Tuesday, November 13, 2018

Brexit, Keynes and facts that don't change

Facts don’t change and there is no evidence that John Maynard Keynes (1883-1946) ever wrote or said "When the facts change, I change my mind. What do you do, sir?” Neither is the quote "If the facts don't fit the theory, change the facts," attributed to Albert Einstein (1879-1955), authentic.

Samuel Brittan (b. 1933), the former economic commentator of the Financial Times (1966-2014), has written that the Keynes “banal misattribution drives me up the wall. What he probably said was ‘When I change my mind I say so, what do you do?’

Both eminent biographers of the Depression-era British economist, Lord Robert Skidelsky and Donald Moggridge of the University of Toronto, found no evidence that Keynes made the comment on facts while the authorised representative of the Albert Einstein Estate, has denied that the German scientist had said the quote on facts. It wrote on the Einstein Twitter account that anyone who may want to quote Einstein in the future should check: ‘The Ultimate Quotable Einstein.’

The facts

Facts don’t change but new evidence or new facts can emerge. An Irish Times editorial on Brexit says today: [“When the facts change, I change my mind,” said Keynes. In this case, the “facts” never were facts at all. A second referendum would not affront democracy; it would shore it up.]

The main Brexit facts based on objective evidence were available in 2016 and a number of new facts have emerged (see below). Facts sometimes require contexts such as official economic data that is polluted by tax avoidance or inadequate measurement which can turn a US trade surplus with China to a deficit that triggers a trade war.

The nature of science means that theories backed by evidence can remain unproven.  A half-century ago scientists commonly believed that they had to find as many examples as possible confirmed by research to support their theories. However, Sir Karl Popper (1902–1994), an Austro-British philosopher and professor at the London School of Economics championed what was called falsification. He famously wrote: "No number of sightings of white swans can prove the theory that all swans are white. The sighting of just one black one may disprove it."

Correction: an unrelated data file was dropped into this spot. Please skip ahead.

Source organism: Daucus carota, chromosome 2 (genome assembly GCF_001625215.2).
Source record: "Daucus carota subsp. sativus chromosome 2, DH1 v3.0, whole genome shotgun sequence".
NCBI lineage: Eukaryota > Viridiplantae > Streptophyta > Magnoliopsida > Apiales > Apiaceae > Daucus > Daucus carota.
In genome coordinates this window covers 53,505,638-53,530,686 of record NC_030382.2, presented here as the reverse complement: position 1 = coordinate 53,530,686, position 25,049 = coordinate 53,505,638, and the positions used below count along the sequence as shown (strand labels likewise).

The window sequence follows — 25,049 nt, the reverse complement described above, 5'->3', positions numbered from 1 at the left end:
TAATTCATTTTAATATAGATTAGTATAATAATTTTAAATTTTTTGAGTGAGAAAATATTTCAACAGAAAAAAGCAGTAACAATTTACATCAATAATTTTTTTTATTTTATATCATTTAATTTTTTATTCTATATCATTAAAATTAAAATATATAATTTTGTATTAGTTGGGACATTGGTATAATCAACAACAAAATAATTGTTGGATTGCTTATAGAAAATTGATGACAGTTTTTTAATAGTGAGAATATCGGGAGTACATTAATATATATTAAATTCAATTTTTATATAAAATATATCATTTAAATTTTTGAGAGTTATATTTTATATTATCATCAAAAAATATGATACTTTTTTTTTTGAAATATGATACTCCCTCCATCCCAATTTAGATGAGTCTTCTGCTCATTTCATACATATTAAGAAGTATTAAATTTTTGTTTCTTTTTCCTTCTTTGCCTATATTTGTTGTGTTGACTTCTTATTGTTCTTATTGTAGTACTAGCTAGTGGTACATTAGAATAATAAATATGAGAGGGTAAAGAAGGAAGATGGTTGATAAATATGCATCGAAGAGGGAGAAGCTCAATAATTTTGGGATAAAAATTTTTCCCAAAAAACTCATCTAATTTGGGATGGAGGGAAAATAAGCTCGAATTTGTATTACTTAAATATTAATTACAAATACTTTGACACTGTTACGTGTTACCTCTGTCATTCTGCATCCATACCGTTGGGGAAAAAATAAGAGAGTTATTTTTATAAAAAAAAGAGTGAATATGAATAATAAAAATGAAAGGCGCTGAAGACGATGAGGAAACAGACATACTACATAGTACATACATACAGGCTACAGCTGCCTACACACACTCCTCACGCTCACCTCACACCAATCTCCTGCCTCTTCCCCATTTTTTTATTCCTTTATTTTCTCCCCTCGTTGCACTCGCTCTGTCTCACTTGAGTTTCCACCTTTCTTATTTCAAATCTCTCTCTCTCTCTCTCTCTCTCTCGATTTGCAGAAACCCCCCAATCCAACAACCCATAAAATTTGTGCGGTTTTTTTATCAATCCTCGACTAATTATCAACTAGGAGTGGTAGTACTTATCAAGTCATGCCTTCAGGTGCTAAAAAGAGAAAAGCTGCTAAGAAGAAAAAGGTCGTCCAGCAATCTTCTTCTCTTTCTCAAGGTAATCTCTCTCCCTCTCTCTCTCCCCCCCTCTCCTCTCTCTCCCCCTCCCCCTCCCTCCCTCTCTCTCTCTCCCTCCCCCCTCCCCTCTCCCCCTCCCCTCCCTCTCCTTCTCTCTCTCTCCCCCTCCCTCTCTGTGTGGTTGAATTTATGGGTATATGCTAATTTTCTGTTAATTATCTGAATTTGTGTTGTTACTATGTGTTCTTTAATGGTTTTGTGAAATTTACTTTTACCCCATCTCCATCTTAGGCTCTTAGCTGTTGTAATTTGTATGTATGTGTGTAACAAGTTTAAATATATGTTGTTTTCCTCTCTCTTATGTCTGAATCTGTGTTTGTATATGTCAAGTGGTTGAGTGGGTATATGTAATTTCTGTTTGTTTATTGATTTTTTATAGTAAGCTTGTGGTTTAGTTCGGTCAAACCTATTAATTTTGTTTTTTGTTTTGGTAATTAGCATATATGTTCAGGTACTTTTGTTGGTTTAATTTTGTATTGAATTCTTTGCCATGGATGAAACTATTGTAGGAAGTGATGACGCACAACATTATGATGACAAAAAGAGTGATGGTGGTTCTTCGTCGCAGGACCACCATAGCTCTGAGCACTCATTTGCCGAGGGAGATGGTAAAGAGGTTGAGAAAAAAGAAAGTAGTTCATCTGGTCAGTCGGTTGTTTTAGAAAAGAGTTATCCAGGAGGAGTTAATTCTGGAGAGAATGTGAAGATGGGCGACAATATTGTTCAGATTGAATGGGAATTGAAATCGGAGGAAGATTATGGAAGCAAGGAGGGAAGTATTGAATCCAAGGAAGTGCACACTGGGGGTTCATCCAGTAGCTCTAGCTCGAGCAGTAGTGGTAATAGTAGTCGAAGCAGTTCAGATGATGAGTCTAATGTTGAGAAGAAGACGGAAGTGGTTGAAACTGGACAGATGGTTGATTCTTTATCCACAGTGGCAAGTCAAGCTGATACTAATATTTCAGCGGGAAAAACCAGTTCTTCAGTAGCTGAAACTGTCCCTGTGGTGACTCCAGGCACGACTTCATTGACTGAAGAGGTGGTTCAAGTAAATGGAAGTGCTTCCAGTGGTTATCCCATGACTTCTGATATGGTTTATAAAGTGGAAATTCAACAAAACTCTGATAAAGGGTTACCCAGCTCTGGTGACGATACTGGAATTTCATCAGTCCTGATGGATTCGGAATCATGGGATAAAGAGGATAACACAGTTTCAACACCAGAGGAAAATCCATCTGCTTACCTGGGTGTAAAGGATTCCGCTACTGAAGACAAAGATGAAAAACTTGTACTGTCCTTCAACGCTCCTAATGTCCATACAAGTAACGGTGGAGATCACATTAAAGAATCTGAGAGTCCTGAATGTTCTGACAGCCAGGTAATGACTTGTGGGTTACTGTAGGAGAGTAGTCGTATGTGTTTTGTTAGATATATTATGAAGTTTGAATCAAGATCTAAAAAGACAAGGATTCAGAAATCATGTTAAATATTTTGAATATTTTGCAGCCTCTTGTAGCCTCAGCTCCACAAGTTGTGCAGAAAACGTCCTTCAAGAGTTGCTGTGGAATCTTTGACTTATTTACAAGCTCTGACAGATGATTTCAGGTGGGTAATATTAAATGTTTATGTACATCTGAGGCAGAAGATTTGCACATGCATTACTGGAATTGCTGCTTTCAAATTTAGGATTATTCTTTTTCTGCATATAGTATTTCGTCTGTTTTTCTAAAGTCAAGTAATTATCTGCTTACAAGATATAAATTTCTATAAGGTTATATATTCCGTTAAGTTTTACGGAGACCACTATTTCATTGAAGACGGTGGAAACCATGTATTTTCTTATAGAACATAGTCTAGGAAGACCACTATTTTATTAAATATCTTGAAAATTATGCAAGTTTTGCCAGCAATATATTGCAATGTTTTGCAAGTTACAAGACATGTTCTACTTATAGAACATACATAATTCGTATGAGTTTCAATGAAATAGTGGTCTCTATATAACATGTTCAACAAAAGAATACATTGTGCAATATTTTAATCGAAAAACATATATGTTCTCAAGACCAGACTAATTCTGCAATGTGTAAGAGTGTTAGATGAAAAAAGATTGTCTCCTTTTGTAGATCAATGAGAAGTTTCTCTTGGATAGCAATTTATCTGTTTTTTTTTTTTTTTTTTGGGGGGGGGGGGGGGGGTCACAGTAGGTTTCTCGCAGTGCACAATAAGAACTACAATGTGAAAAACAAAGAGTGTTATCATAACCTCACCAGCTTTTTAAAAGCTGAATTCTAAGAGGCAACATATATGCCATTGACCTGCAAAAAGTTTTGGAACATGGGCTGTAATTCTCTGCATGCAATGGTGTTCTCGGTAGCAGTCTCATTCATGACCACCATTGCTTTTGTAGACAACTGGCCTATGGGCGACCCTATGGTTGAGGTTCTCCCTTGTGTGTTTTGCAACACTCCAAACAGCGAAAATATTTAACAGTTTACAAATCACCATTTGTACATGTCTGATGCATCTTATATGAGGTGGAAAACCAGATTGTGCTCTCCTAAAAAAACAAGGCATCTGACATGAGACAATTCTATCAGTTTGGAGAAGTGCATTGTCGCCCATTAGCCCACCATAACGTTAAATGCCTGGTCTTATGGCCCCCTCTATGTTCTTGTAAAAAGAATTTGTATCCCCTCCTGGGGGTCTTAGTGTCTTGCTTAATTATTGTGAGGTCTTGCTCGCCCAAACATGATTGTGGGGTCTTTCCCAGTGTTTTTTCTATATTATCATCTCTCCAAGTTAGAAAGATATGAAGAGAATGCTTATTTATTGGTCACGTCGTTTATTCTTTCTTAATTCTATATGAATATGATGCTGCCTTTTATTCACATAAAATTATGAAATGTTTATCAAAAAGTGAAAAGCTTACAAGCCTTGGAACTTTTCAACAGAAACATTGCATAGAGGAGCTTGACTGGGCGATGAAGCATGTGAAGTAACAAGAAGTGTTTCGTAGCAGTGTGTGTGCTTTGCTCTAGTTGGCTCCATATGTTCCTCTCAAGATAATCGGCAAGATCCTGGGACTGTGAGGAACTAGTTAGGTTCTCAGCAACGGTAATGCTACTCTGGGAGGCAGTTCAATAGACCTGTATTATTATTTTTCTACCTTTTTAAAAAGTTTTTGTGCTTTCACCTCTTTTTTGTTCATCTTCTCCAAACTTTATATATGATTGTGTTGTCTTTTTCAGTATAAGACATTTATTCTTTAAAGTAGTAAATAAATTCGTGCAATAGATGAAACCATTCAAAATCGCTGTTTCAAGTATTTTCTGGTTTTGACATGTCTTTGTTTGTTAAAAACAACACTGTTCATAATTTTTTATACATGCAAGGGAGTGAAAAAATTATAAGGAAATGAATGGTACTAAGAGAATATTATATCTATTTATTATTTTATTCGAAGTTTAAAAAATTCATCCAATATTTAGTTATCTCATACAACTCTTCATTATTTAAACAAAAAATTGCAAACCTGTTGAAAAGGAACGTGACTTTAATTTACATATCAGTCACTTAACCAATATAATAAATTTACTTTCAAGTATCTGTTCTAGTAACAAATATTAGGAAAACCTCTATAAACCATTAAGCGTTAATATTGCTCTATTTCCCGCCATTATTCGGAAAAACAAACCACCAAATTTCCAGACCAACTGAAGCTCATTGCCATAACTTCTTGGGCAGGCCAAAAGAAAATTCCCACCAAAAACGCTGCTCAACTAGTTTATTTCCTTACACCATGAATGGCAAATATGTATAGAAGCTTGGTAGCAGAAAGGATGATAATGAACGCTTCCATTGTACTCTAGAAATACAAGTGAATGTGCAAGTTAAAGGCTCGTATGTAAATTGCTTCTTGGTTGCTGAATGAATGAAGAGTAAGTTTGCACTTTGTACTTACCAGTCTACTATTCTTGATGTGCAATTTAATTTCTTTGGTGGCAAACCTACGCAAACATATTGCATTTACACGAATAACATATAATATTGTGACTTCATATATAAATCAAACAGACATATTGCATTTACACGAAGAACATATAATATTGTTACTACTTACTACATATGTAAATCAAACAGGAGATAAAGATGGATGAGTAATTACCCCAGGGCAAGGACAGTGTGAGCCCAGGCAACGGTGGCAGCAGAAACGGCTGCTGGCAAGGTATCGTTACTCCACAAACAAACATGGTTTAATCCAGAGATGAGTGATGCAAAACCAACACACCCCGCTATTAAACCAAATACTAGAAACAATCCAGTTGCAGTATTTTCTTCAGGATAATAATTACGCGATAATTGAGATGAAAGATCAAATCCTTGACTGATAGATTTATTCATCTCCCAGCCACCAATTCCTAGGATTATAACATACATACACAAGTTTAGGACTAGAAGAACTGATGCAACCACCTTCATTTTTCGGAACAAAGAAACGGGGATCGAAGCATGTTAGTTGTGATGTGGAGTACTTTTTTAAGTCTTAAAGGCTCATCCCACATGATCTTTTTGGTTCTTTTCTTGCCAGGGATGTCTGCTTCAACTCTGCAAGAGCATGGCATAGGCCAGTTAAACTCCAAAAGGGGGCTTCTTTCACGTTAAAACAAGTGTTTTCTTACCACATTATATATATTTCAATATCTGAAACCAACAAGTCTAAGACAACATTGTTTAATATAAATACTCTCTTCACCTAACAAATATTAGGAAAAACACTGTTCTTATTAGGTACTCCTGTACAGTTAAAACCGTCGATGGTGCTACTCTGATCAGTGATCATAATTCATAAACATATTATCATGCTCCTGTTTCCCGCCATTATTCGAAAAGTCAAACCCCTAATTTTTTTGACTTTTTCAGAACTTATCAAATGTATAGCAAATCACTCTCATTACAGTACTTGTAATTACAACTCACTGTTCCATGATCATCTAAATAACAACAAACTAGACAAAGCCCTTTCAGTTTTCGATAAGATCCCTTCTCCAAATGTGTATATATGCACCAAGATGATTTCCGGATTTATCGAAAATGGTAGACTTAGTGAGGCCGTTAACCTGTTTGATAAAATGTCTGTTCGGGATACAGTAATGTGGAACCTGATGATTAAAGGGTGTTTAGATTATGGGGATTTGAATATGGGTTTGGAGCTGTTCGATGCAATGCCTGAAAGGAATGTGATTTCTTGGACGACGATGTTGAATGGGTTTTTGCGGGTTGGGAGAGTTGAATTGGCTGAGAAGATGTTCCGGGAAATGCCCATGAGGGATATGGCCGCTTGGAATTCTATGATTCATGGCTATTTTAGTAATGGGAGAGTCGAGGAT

Donald Trump in the past has called climate change a “Chinese hoax” but NASA, the US government agency, says “the current warming trend is of particular significance because most of it is extremely likely (greater than 95% probability) to be the result of human activity since the mid-20th century and proceeding at a rate that is unprecedented over decades to millennia.”

NASA says the evidence for rapid climate change is compelling.

Galileo Galilei (1564-1642), the Italian astronomer, physicist and engineer, who was terrorised by the Catholic Church’s Inquisition, wrote in a letter, “For in the sciences the authority of thousands of opinions is not worth as much as one tiny spark of reason in an individual man. Besides, the modern observations deprive all former writers of any authority, since if they had seen what we see, they would have judged as we judge.”

Brexit facts

Just 33% of the UK voting age population supported the exit from the European Union and David Cameron, the prime minister, and his Cabinet colleagues who supported the Remain campaign were reluctant to highlight how vulnerable the UK economy was, with a high dependence on foreign-controlled companies.

Cameron also made a stupid decision not to take on Boris Johnson directly on television, because of the prime minister's apparent interest in Tory unity. 

1) The concept of Global Britain was bullshit to anyone interested in facts — Germany was able to achieve an export ratio to economic output of 47%, which was 50% higher than the UK level without being constrained by EU membership;

2) Britain is unique among the Group of 7 indusrialised countries in its reliance on foreign investment. The Japanese and German-owned car manufacturers could over time move from the UK while about 60% of goods trade is into multinational firm supply systems;

3) The EU accounts for almost half of British exports and apart from a persistent trade surplus with Ireland, the UK has deficits with most European countries;

4) According to the House of Commons Library, the UK’s trade surplus with Ireland was £12.2bn in 2017. This was the UK’s second highest trade surplus, after the surplus with the United States. Ireland was one of four EU states the UK had a trade surplus with, in 2017 — the other three were with Luxembourg, Sweden, and Denmark.

5) A new fact since 2016 is the incompetence of the British government in particular in handling negotiations on the exit from the EU.

Related

Similar economic structures fuel Ireland’s high Brexit risk

Brexit, the lost empire, and dodgy modern UK economy